In the classical view electromagnetic radiation is continuous and if you have a transmitter that works at a particular frequency you can emit continuous radiation at any power level however small by effectively reducing the current in the transmitting antenna.  In the quantum case this is not true. There is a lower limit to the power a transmitter can send out in one burst this is called a quantum.  The value of the energy in this quantum is a function of the frequency of the radiation,  This is where you get the formula.

E  (energy) =  h (Planck's constant)  x Greek letter nu  (Frequency)

For radio frequencies this lower energy limit is so tiny you only get involved with it in extremely sensitive detectors like nuclear magnetic resonance.  For higher frequencies like light this energy is quite a significant amount of energy and quanta can easily be generated and detected individually.  For extremely high frequencies like gamma and cosmic rays this energy can be very large indeed and quite destructive.

To go back to my original description  Atoms are tiny things much smaller than the wavelength of light so in theory the electromagnetic radiation from the field disturbances due to their interactions should be very short at all normal temperatures and in the classical theory most of the radiated energy from interacting atoms should be way up in the ultra violet region however the interactions are relatively gentle and do not produce enough energy to radiate a whole quantum at these frequencies so no quanta are radiated  the energy has to radiate at lower frequencies where the quanta have lower energies that match the energy of the interactions.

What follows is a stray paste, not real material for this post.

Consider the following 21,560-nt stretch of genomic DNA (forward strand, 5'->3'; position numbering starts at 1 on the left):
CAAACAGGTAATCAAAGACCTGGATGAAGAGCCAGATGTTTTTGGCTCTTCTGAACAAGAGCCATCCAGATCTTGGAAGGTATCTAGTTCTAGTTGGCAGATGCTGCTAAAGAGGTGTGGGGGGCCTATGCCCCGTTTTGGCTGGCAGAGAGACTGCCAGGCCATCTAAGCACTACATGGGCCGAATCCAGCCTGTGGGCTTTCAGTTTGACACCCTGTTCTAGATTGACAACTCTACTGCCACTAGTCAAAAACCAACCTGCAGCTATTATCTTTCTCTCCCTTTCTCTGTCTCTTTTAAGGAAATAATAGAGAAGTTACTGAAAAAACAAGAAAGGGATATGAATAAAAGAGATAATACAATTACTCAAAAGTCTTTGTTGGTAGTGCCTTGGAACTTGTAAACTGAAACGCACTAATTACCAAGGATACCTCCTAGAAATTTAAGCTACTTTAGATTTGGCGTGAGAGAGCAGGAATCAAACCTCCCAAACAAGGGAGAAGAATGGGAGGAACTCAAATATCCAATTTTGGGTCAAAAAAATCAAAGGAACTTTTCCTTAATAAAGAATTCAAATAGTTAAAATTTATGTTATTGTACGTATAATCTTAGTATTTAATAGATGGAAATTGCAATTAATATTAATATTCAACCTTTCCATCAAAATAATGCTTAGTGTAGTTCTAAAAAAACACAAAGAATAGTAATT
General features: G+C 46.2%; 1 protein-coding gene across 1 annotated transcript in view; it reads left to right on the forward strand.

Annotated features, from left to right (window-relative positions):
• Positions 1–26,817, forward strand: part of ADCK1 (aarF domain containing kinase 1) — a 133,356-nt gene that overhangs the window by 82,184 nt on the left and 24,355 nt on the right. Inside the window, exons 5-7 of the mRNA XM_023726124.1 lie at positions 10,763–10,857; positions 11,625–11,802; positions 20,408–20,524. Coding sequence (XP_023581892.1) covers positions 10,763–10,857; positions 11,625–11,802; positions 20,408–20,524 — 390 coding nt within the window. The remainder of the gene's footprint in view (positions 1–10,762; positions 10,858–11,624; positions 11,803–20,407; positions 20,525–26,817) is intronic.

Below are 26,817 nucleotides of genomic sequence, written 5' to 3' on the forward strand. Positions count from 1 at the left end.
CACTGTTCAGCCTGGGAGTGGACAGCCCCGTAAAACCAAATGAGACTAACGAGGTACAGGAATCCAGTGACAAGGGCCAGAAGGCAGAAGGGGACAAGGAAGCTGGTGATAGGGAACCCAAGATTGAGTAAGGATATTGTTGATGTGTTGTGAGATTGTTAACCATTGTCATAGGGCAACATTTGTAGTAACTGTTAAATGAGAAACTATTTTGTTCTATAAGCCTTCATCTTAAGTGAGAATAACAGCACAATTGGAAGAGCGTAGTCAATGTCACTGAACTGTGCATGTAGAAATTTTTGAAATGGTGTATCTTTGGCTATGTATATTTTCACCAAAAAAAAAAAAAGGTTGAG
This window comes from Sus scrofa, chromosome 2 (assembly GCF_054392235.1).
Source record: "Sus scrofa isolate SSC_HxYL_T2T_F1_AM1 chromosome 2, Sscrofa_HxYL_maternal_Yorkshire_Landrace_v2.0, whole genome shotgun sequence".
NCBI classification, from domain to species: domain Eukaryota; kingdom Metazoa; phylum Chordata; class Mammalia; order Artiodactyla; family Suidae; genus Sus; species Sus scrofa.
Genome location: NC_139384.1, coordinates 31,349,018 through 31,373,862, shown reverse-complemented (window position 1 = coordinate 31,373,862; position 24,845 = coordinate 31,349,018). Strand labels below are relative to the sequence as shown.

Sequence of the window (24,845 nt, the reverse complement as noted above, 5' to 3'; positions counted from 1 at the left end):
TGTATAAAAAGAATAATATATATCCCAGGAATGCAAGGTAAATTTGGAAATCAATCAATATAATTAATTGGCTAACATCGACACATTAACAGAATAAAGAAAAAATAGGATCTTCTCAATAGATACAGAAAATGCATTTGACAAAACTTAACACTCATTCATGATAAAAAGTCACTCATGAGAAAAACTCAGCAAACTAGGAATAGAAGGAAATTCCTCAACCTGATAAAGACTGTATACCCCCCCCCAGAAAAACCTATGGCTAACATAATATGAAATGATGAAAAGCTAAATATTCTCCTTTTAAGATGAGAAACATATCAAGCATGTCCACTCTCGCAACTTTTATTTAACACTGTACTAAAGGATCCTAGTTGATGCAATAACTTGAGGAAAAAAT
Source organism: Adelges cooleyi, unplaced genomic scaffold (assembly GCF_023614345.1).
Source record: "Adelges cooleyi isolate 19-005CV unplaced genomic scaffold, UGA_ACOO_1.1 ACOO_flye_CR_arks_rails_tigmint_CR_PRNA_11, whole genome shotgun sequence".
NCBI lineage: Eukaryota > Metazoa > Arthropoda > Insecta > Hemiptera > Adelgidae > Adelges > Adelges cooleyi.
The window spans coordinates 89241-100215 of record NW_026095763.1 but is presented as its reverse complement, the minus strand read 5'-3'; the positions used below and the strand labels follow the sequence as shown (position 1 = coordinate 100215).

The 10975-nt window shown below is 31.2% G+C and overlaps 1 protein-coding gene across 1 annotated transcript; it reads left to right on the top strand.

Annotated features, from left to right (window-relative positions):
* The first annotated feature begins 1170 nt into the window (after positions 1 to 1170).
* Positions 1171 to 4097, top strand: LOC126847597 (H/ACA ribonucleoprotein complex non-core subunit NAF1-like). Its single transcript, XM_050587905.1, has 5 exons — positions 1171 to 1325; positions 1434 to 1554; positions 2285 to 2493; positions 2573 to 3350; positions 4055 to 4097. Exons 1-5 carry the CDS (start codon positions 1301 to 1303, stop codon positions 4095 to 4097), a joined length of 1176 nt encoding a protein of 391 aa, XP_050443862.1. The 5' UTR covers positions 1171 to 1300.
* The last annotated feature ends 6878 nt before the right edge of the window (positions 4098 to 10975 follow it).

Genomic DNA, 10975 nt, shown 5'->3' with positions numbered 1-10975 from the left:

lyner

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Quanta and planck's constant/law
« Reply #10 on: 27/10/2007 23:02:57 »
There are two aspects to this 'quantisation' thing.
Firstly, em radiation can be regarded as consisting of photons or 'quanta'.
The next thing is the integral solutions to the wave equation.
The integral solutions bit is only relevant , practically,for a single atom, isolated from others - as in a low pressure gas.
We are dealing with Fermions, which cannot have the same set of quantum numbers. When there is more than one atom  in your system, the two atoms have an energy 'situation' between them, which introduces more quantum numbers into the  sums. It, effectively splits the line spectra up into pairs of lines or groups of lines . For a large enough number of atoms (as in a lump of something), the lines become a continuum and, although you could, in principle, think in terms of millions and millions of quantum numbers for each atom - so that they could each have a different set, it is easier to talk in terms of energy bands and statistics, instead.